A provision that would prohibit the Department of Agriculture from adopting mandatory rules for nitrogen fertilizer without approval by the Legislature caused a split in the usually bipartisan House Agriculture Policy Committee Wednesday.
It would make several technical and policy changes, but the nitrogen language caused DFL committee members to vote against a bill several said they otherwise support. Elevated levels of nitrates in drinking water can be harmful to humans.
The provision prohibiting the department from adopting nitrogen rules mirrors HF2887, a bill sponsored by Rep. Jeff Backer (R-Browns Valley), which the committee debated March 15. Backer said Wednesday it isn’t the role of government agencies to create laws; that responsibility belongs to the Legislature, and this language allowed the process to function as it should.
But Rep. Clark Johnson (DFL-North Mankato) offered an amendment to remove the provision saying it added politics where it didn’t belong by including the Legislature, a partisan body, in the rulemaking process.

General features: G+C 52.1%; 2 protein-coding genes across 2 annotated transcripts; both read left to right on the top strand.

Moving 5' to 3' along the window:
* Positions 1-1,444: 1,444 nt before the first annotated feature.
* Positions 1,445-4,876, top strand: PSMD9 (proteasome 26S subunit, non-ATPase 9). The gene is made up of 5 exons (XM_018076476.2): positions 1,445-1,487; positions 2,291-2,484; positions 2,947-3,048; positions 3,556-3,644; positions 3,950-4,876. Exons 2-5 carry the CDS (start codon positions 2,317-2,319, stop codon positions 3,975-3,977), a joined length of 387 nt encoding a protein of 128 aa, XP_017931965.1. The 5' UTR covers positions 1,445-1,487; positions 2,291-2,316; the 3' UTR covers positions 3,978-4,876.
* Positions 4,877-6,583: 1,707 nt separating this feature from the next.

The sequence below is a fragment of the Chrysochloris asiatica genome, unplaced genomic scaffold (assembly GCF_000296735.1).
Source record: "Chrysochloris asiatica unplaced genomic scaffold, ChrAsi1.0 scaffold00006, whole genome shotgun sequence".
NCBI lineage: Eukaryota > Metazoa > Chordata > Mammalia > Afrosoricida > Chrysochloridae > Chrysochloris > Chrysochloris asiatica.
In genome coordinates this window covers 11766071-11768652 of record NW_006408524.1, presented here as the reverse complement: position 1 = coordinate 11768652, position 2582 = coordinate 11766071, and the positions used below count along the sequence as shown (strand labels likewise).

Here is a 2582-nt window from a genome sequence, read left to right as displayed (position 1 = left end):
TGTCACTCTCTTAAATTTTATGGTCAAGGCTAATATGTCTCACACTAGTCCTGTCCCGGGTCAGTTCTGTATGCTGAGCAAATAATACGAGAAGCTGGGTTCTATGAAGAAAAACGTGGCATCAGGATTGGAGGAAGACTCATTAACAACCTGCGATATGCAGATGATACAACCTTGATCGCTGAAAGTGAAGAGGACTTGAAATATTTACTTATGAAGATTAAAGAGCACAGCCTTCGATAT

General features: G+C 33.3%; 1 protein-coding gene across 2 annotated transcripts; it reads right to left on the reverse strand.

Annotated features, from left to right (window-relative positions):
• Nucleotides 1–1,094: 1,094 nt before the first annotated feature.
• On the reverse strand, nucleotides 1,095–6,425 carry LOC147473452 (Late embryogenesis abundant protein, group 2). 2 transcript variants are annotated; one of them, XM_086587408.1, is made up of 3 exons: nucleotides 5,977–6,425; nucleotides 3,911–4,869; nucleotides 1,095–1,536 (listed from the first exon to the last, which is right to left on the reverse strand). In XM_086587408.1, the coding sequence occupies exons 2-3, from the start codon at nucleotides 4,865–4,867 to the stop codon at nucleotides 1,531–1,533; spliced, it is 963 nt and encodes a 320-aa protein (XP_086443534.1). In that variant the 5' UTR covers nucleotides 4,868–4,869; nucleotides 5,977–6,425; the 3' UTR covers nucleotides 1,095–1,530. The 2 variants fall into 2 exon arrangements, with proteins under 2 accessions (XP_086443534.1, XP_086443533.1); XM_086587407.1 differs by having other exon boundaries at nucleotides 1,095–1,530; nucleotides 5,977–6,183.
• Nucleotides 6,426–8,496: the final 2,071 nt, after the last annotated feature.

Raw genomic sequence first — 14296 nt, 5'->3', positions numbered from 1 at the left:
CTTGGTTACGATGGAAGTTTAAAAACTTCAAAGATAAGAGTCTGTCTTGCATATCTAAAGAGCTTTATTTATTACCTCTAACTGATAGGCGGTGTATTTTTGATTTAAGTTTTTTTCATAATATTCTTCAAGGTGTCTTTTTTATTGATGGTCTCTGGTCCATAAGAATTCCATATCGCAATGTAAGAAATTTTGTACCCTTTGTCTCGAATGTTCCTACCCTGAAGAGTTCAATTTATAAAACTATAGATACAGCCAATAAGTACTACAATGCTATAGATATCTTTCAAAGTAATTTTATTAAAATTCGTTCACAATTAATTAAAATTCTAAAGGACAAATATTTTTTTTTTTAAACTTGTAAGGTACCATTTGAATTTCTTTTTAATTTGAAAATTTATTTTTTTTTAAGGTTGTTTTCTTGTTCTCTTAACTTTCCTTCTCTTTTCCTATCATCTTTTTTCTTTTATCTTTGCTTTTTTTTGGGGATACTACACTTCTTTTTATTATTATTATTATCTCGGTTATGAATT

“To insert partisan politics into the kind of efforts we make to have clean drinking water … a fundamental need that every human being has, I think is the wrong way to govern,” Johnson said.
Johnsons’ amendment failed on a 10-6 party-line vote. An amendment offered by Rep. Jeanne Poppe (DFL-Austin), that she said would also have deleted the provision but clarified the Legislature’s role as one of oversight, was also voted down – this time by a 10-5 party-line vote.
The committee did adopt two other amendments without opposition.
The first would allow municipalities to do energy feasibility studies that would then allow them to gain financing for energy projects. The second contains the same language as HF2982, passed by the House Monday, which would classify some agriculture data as private. Anderson said adding the language would give it another path to become law should the standalone legislation fail.
Other provisions in HF4133 would:
What’s in the bill?
The following are selected bills that have been incorporated fully, or in part, into the omnibus agriculture policy bill: